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close this bookBoiling Point No. 20 - December 1989 (ITDG - ITDG, 1989, 40 p.)
View the document(introduction...)
View the documentAcknowledgements
View the documentNew Stoves For Old
View the documentKerosene and Gas Stoves in Nagercoil, South India
View the documentKerosene Wick Stoves
View the documentAn Investigation on the Colombian Kerosene Stove
View the documentTrials to Use Mineral Coal from Kiwira Coal Mines in the DUMA Wood Stoves
View the documentEnergy & The Environment in the Third World
View the documentUse Of Non Biomass Stoves In Sri Lanka
View the document''Simply Living''
View the documentLow-Wattage Cookers in Nepal
View the documentBiochar Briquetting & Burning
View the documentSTOVE PROFILE
View the document''Gourd Roots Make Good Fuel''
View the documentThe South Indian Clay Crusher
View the documentNEWS

Use Of Non Biomass Stoves In Sri Lanka

by Raneweera Banda, ITDG Social Scientist, Sri Lanka

The population of users of non-biomass energy for domestic cooking is very small in Sri Lanka and they are concentrated largely in urban and semi urban areas where such sources of energy are easily available. Electricity and petroleum products (ea. LP gas and kerosene) are the main non-biomass energies which are used for domestic cooking in the country.

Nearly 90% of electricity and 98% of kerosene in rural areas is used for lighting the houses. They have a very good reason for this - the conventional fuelwood energy for domestic cooking is still not a problem for them.

Of the total availability of non-biomass energy, the percentage which is used for domestic cooking is very small due to a number of reasons. One reason is that it is expensive and as a result only a small percentage of people can afford it. The prices of stoves and utensils are very high and there are large fluctuations in price. So initial capital investment required for the use of electricity, LPG or kerosene is considerable. Secondly, the availability and accessibility of these sources of energy are still problems for many people. Thirdly people, especially in rural areas, are not used to thinking that electricity and kerosene can be used for both cooking as well as lighting.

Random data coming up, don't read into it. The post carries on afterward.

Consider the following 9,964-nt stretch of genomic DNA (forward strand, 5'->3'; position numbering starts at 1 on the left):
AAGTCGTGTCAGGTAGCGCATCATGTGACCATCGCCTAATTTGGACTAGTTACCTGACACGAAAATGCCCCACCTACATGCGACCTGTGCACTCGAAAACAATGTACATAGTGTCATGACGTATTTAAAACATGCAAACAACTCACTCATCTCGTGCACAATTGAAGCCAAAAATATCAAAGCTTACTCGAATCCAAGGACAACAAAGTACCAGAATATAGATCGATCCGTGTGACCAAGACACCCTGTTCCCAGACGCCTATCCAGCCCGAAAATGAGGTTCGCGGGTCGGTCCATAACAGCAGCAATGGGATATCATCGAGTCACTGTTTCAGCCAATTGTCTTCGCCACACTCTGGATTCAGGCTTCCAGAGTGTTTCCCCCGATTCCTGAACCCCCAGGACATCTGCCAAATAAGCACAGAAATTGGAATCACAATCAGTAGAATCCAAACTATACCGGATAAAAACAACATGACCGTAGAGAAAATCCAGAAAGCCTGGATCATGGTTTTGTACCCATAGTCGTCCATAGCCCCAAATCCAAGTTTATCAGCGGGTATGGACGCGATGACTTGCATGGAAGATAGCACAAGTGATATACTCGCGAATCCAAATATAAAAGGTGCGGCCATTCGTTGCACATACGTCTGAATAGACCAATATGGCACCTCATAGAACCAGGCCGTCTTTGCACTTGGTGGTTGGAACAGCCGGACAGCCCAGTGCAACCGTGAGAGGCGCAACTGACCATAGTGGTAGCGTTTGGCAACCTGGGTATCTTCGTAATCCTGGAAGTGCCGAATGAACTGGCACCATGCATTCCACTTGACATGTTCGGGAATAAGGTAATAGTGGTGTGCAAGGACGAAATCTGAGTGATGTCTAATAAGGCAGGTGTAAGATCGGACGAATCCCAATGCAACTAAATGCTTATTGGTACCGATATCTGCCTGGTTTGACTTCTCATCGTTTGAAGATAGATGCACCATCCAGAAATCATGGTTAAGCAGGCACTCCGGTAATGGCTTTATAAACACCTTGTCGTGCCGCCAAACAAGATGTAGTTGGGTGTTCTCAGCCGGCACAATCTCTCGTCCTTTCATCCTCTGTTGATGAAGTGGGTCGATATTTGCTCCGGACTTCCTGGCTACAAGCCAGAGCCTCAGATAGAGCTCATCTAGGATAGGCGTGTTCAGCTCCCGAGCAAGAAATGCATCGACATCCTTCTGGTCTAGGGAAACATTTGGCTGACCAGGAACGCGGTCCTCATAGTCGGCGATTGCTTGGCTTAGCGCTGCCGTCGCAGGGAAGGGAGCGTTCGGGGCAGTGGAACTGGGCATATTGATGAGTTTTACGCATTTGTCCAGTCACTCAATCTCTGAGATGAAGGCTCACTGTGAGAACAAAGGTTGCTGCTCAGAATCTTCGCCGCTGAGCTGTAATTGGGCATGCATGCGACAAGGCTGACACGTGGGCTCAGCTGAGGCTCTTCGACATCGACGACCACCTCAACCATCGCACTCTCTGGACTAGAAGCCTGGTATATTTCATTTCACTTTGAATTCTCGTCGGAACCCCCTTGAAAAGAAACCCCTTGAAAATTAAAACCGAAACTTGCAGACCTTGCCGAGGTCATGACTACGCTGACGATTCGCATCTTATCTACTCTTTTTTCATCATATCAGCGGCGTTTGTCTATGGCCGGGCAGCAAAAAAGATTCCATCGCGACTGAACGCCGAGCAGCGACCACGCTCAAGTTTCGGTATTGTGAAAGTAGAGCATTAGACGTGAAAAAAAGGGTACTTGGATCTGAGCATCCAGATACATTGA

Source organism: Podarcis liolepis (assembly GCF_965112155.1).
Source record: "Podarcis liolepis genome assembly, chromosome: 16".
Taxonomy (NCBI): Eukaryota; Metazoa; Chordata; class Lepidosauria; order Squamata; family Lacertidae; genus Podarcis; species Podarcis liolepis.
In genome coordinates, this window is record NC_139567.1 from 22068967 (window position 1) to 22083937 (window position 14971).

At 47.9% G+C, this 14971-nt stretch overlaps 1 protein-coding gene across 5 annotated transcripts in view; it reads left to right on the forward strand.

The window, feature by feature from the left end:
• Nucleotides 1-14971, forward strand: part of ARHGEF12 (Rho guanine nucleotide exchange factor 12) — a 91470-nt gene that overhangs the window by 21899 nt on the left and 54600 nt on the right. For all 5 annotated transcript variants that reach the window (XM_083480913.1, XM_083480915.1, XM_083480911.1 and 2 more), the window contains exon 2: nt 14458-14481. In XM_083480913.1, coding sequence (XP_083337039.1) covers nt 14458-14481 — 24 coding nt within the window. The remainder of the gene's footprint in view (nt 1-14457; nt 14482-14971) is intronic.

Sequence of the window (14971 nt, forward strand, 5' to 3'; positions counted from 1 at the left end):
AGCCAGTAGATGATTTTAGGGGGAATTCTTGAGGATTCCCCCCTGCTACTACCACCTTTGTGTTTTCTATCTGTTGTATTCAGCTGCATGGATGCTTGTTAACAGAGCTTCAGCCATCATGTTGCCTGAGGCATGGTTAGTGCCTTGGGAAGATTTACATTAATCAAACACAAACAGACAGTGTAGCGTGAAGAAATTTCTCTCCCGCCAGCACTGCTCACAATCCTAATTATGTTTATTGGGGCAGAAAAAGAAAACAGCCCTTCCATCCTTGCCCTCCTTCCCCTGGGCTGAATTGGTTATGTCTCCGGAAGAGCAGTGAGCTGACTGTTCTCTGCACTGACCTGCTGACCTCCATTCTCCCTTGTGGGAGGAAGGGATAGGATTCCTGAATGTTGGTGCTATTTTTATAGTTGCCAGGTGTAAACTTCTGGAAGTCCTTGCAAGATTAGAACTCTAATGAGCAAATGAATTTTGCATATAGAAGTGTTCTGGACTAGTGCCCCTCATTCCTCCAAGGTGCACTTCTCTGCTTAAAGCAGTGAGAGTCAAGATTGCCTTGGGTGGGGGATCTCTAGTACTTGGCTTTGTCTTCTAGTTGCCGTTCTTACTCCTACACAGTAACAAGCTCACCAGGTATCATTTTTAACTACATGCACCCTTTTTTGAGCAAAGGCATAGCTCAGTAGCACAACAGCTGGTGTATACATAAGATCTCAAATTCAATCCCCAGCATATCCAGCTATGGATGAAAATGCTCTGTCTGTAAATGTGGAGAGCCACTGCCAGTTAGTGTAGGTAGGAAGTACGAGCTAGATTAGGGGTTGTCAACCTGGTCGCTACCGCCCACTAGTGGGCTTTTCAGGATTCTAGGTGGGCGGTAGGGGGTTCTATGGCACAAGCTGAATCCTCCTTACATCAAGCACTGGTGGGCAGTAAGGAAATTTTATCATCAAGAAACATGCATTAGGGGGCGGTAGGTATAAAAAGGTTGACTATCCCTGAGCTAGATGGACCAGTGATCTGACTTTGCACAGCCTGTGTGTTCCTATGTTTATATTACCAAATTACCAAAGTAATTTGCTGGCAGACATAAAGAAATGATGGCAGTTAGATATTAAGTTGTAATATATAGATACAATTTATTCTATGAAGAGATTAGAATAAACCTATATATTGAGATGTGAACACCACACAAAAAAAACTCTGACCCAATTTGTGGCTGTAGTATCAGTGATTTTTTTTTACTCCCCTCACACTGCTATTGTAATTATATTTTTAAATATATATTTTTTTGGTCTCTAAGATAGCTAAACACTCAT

But out of the total electricity supply in the country, only 17% is used for lighting and other domestic purpose by individual households. The balance is used by industries and by public and private sector institutions. The situation for kerosene is some what different. 80% of the total consumption is used for lighting houses. From the total gas consumption (2900kgs a day) nearly 25% is used by the commercial sector and the balance 75% is used for cooking by individual households in urban areas. Cooking with gas is not at all common in rural areas because many people are still unaware of it. Insufficient supply and distribution and problems of transportation are the main reasons behind this situation.

The users of electricity, gas or kerosene for domestic cooking find that these energies are convenient to use, reduce cooking time and consequently get rid of a part of the drudgery of household work. They say that unlike biomass energies, these sources of energy help the user to keep the kitchen and the house garden clean. Although not explicitly expressed, some of the users hope to acquire some social status by possessing a modern stove which burns electricity or gas. It is natural in a context where such items cannnot be owned by everybody.

During the last decade a greater desire to acquire electric and gas stoves could be seen among the lower middle class. During this period many people found employment opportunities in the Middle East and the money they earned was spent either for housing or on household goods. A modern electric or gas stove was an essential part of the household goods purchased. These stoves are produced and marketed by private companies with aggressive media promotion campaigns.

The main problem with these stoves is the high running cost, (compared with stoves burning wood and other biomass fuels). The fuel cost of an electric or gas stove is 3 - 5 times more than that of a wood burning stove. Because of the high fuel cost of these stoves, many users are compelled to use a wood burning stove as well. Recent shortages of LPG have forced even the more affluent households to have a stand-by stove.

Therefore, the demand for stoves burning electricity, gas and kerosene is still very small in Sri Lanka and it is unlikely that the market for these stoves will expand in the near future.